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Long-term effects of pneumonia in young children

Grimwood, Keith and Chang, Anne B. (2015). Long-term effects of pneumonia in young children. Pneumonia,6:101-114.

Document type: Journal Article
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IRMA ID 10444xPUB68
NHMRC Grant No. 1058213
1040830
Title Long-term effects of pneumonia in young children
Author Grimwood, Keith
Chang, Anne B.
Journal Name Pneumonia
Publication Date 2015
Volume Number 6
ISSN 2200-6133   (check CDU catalogue  open catalogue search in new window)
Start Page 101
End Page 114
Total Pages 14
Place of Publication United Kingdom
Publisher BioMed Central Ltd.
HERDC Category C1 - Journal Article (DIISR)
Abstract Each year an estimated 120 million episodes of pneumonia occur in children younger than 5 years of age, resulting in one million deaths globally. Within this age group the lungs are still developing by increasing alveoli numbers and airway dimensions. Pneumonia during this critical developmental period may therefore adversely affect the lung’s structure and function, with increased risk of subsequent chronic lung disease. However, there are few longitudinal studies of pneumonia in otherwise healthy children that extend into adulthood to help address this important question. Birth cohort, longitudinal, case-control and retrospective studies have reported restrictive and obstructive lung function deficits, asthma, bronchiectasis, and chronic obstructive pulmonary disease. In particular, severe hospitalised pneumonia had the greatest risk for long-term sequelae. Most studies, however, were limited by incomplete follow-up, some reliance upon parental recall, risk of diagnostic misclassification, and potential confounders such as nutrition, social deprivation, and pre-existing small airways or lungs. More long-term studies measuring lung function shortly after birth are needed to help disentangle the complex relationships between pneumonia and later chronic lung disease, while also addressing host responses, types of infection, and potential confounding variables. Meanwhile, parents of young children with pneumonia need to be advised about the importance of symptom resolution, post-pneumonia. In addition, paying attention to factors associated with optimising lung growth such as good nutrition, minimising exposure to air pollution, avoiding cigarette smoke, and decreasing the risk of preventable infections through good hygiene and having their children fully vaccinated should be emphasised. Finally, in the developing world and for disadvantaged communities in developed countries, public health policies leading to good quality housing and heating, hygiene, education, and improving socio-economic status are also essential.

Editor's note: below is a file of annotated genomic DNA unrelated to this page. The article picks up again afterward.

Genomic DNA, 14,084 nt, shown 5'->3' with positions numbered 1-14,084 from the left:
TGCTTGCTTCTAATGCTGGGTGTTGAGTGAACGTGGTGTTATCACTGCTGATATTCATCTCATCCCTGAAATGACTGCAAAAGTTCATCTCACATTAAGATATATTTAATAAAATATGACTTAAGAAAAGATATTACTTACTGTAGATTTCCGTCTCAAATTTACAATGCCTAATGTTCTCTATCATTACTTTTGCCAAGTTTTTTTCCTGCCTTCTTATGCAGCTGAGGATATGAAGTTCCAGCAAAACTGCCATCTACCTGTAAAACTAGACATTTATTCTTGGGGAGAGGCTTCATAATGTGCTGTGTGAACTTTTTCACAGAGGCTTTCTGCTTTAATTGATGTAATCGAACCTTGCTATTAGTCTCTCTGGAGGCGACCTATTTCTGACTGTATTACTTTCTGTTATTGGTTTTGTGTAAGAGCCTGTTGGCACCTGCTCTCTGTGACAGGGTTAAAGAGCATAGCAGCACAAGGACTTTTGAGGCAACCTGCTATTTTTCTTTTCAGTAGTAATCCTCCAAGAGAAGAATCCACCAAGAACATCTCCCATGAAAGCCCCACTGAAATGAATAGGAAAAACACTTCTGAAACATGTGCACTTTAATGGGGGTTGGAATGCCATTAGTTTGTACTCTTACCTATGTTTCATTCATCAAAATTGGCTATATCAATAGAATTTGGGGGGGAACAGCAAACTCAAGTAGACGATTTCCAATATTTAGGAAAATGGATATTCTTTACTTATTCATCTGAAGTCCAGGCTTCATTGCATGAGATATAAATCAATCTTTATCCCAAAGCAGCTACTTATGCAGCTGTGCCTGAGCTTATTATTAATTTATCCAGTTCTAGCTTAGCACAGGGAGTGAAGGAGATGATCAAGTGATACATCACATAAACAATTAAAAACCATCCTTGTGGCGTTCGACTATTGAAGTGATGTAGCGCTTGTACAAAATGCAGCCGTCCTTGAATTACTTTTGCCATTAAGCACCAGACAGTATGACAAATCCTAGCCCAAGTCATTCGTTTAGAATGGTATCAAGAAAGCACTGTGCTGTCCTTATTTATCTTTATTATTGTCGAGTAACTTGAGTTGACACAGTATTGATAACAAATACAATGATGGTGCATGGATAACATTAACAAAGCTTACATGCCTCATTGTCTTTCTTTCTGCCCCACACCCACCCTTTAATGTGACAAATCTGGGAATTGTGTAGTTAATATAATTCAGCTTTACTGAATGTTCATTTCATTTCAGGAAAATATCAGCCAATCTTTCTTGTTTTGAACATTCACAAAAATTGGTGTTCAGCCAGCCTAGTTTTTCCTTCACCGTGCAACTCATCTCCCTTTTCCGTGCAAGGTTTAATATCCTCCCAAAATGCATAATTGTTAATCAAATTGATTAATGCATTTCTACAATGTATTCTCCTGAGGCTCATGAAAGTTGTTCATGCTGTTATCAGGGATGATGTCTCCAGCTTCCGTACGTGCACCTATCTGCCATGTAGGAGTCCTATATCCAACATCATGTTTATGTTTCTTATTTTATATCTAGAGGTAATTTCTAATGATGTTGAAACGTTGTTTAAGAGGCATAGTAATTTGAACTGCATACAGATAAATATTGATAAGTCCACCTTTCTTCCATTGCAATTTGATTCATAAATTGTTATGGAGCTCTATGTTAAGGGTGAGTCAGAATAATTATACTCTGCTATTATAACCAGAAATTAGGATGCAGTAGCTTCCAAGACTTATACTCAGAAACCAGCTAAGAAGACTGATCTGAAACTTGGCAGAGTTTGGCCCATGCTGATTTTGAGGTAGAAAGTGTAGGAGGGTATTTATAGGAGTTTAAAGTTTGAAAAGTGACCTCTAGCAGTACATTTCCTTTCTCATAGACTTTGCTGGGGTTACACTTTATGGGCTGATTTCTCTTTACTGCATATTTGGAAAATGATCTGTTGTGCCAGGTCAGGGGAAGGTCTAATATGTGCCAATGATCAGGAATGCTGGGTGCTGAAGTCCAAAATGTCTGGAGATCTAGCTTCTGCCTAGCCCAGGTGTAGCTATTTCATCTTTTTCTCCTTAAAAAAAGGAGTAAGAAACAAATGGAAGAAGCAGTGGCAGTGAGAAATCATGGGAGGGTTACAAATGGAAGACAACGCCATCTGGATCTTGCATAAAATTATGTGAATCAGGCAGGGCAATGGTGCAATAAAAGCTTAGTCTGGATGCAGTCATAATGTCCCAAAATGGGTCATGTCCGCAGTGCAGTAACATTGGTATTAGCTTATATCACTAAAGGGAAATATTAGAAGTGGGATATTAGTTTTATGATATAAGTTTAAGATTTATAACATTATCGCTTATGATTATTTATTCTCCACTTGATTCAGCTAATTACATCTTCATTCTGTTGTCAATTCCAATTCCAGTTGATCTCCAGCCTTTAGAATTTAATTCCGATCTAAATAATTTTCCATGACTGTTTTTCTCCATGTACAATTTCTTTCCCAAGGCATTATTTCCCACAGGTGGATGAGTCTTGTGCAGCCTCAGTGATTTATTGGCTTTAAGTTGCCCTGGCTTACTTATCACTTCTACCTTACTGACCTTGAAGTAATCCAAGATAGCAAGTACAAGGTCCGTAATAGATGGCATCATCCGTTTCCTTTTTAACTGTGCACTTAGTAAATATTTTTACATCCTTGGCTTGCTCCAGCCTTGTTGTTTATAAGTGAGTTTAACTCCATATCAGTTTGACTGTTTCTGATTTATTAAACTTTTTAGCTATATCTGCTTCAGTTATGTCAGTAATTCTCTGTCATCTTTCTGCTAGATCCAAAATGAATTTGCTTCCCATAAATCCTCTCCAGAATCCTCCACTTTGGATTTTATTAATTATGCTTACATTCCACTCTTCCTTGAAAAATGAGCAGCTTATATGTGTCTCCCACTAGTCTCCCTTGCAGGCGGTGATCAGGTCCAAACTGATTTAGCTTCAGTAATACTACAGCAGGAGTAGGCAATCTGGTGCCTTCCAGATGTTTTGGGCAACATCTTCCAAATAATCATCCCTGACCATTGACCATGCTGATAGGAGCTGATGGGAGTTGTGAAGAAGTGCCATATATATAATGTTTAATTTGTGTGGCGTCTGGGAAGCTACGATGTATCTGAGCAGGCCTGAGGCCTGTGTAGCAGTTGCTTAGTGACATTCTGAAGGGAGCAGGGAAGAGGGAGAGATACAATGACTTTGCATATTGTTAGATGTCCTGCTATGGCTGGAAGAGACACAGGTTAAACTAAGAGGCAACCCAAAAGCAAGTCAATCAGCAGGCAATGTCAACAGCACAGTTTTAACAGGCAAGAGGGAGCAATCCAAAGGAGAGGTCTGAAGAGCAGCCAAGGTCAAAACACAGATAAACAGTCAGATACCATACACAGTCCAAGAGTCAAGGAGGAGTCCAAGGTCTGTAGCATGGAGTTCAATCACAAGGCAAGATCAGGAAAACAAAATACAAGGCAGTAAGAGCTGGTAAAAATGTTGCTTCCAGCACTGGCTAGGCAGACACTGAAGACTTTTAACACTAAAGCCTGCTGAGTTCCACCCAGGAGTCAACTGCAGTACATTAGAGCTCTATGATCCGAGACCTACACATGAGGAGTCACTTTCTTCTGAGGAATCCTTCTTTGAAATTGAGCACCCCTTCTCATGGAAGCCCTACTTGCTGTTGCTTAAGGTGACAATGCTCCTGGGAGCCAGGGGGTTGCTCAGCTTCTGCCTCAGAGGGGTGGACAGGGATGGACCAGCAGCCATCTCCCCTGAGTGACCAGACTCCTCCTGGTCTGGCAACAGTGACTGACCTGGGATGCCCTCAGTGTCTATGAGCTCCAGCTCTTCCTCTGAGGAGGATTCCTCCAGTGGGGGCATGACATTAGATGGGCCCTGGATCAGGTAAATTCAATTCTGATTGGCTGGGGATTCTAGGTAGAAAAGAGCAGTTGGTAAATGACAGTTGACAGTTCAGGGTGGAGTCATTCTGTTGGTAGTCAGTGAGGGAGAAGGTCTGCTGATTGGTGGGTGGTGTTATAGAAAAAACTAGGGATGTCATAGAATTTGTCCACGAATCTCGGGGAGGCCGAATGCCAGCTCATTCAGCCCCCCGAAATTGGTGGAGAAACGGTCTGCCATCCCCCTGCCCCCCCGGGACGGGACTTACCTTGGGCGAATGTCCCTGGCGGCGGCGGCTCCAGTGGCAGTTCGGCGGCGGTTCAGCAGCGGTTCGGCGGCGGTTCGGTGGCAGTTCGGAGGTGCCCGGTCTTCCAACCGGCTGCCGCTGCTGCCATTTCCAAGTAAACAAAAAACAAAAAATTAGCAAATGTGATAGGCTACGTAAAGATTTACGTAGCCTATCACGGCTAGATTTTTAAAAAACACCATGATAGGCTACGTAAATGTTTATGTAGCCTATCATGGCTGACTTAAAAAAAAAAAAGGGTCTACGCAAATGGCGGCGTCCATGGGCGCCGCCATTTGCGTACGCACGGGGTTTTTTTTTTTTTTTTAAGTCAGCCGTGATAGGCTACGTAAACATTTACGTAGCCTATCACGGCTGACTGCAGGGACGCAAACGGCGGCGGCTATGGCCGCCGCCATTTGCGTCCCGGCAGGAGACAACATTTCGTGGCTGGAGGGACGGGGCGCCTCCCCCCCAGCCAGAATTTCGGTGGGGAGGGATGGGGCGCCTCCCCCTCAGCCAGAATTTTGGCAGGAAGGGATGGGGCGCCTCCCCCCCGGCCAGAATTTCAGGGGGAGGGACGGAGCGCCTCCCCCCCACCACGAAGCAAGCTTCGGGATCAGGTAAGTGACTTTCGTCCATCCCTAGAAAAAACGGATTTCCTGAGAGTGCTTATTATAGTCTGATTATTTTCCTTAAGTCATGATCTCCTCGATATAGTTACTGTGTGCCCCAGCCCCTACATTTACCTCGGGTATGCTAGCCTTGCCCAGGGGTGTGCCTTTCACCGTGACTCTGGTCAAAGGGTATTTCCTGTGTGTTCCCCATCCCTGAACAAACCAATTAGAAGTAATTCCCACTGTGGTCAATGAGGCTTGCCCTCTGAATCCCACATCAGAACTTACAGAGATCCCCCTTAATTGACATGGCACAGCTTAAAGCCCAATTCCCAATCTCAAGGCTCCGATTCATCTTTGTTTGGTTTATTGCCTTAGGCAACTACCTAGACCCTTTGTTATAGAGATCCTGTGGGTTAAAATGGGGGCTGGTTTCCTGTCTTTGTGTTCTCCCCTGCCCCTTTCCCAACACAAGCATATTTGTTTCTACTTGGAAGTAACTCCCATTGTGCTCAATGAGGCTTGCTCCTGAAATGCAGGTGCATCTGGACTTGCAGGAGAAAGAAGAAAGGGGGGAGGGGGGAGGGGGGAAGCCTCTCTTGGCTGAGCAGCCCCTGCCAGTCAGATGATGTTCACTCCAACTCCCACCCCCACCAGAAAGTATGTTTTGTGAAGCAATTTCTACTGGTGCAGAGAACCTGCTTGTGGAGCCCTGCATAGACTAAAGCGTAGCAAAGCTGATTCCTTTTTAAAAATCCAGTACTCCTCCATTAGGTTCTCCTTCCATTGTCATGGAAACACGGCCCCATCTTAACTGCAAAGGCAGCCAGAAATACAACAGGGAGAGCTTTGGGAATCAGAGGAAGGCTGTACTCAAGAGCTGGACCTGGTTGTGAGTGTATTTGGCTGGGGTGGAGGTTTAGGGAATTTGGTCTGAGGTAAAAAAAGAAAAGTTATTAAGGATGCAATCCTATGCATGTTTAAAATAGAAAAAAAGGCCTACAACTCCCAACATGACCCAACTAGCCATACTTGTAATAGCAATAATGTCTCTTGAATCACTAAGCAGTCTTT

Keywords Asthma
Bronchiectasis
Child
Chronic obstructive pulmonray disease
Pneumonia
DOI http://dx.doi.org/10.15172/pneu.2015.6/671   (check subscription with CDU E-Gateway service for CDU Staff and Students  check subscription with CDU E-Gateway in new window)
Additional Notes This is an Open Access article distributed under the terms of the Creative Commons Attribution License 3.0, which permits unrestricted use, distribution, and reproduction in any medium, provided the original work is properly cited.
Description for Link Link to CC Attribution 3.0 License
URL https://creativecommons.org/licenses/by/3.0/au


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